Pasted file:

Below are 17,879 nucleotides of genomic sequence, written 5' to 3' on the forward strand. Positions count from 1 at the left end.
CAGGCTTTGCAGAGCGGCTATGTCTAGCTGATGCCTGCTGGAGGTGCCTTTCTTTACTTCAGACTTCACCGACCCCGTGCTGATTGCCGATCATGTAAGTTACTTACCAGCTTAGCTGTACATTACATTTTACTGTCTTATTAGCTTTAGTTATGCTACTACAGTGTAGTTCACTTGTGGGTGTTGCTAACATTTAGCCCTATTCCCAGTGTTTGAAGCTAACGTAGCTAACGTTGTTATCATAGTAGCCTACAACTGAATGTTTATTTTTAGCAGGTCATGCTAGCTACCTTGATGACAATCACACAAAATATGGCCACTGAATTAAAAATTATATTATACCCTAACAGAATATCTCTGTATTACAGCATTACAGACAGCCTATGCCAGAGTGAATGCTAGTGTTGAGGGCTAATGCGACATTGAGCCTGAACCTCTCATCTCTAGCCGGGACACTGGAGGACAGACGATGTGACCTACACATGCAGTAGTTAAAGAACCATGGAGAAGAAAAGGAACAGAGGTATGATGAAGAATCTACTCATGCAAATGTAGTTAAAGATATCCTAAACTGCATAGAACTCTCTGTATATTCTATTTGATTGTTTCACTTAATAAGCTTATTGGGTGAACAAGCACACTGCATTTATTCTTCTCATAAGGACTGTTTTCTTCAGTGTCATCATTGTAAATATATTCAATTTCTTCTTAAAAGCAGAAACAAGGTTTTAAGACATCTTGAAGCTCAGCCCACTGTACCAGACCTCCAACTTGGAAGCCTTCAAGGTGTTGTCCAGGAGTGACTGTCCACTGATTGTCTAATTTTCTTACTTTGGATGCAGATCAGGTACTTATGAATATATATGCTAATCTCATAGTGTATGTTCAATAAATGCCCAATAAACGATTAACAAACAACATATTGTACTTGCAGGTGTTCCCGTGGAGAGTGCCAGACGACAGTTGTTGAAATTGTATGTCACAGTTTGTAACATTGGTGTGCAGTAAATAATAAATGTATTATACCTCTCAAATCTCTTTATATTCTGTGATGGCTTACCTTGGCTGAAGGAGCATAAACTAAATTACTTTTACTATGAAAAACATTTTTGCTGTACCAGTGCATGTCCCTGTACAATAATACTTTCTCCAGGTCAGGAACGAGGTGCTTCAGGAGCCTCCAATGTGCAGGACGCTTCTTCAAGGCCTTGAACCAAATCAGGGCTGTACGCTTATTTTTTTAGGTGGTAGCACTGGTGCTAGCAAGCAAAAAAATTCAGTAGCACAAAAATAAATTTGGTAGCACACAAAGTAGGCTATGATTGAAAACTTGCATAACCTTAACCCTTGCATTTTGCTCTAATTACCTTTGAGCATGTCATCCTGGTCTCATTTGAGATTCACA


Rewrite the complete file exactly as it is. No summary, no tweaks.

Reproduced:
Below are 17,879 nucleotides of genomic sequence, written 5' to 3' on the forward strand. Positions count from 1 at the left end.
CAGGCTTTGCAGAGCGGCTATGTCTAGCTGATGCCTGCTGGAGGTGCCTTTCTTTACTTCAGACTTCACCGACCCCGTGCTGATTGCCGATCATGTAAGTTACTTACCAGCTTAGCTGTACATTACATTTTACTGTCTTATTAGCTTTAGTTATGCTACTACAGTGTAGTTCACTTGTGGGTGTTGCTAACATTTAGCCCTATTCCCAGTGTTTGAAGCTAACGTAGCTAACGTTGTTATCATAGTAGCCTACAACTGAATGTTTATTTTTAGCAGGTCATGCTAGCTACCTTGATGACAATCACACAAAATATGGCCACTGAATTAAAAATTATATTATACCCTAACAGAATATCTCTGTATTACAGCATTACAGACAGCCTATGCCAGAGTGAATGCTAGTGTTGAGGGCTAATGCGACATTGAGCCTGAACCTCTCATCTCTAGCCGGGACACTGGAGGACAGACGATGTGACCTACACATGCAGTAGTTAAAGAACCATGGAGAAGAAAAGGAACAGAGGTATGATGAAGAATCTACTCATGCAAATGTAGTTAAAGATATCCTAAACTGCATAGAACTCTCTGTATATTCTATTTGATTGTTTCACTTAATAAGCTTATTGGGTGAACAAGCACACTGCATTTATTCTTCTCATAAGGACTGTTTTCTTCAGTGTCATCATTGTAAATATATTCAATTTCTTCTTAAAAGCAGAAACAAGGTTTTAAGACATCTTGAAGCTCAGCCCACTGTACCAGACCTCCAACTTGGAAGCCTTCAAGGTGTTGTCCAGGAGTGACTGTCCACTGATTGTCTAATTTTCTTACTTTGGATGCAGATCAGGTACTTATGAATATATATGCTAATCTCATAGTGTATGTTCAATAAATGCCCAATAAACGATTAACAAACAACATATTGTACTTGCAGGTGTTCCCGTGGAGAGTGCCAGACGACAGTTGTTGAAATTGTATGTCACAGTTTGTAACATTGGTGTGCAGTAAATAATAAATGTATTATACCTCTCAAATCTCTTTATATTCTGTGATGGCTTACCTTGGCTGAAGGAGCATAAACTAAATTACTTTTACTATGAAAAACATTTTTGCTGTACCAGTGCATGTCCCTGTACAATAATACTTTCTCCAGGTCAGGAACGAGGTGCTTCAGGAGCCTCCAATGTGCAGGACGCTTCTTCAAGGCCTTGAACCAAATCAGGGCTGTACGCTTATTTTTTTAGGTGGTAGCACTGGTGCTAGCAAGCAAAAAAATTCAGTAGCACAAAAATAAATTTGGTAGCACACAAAGTAGGCTATGATTGAAAACTTGCATAACCTTAACCCTTGCATTTTGCTCTAATTACCTTTGAGCATGTCATCCTGGTCTCATTTGAGATTCACA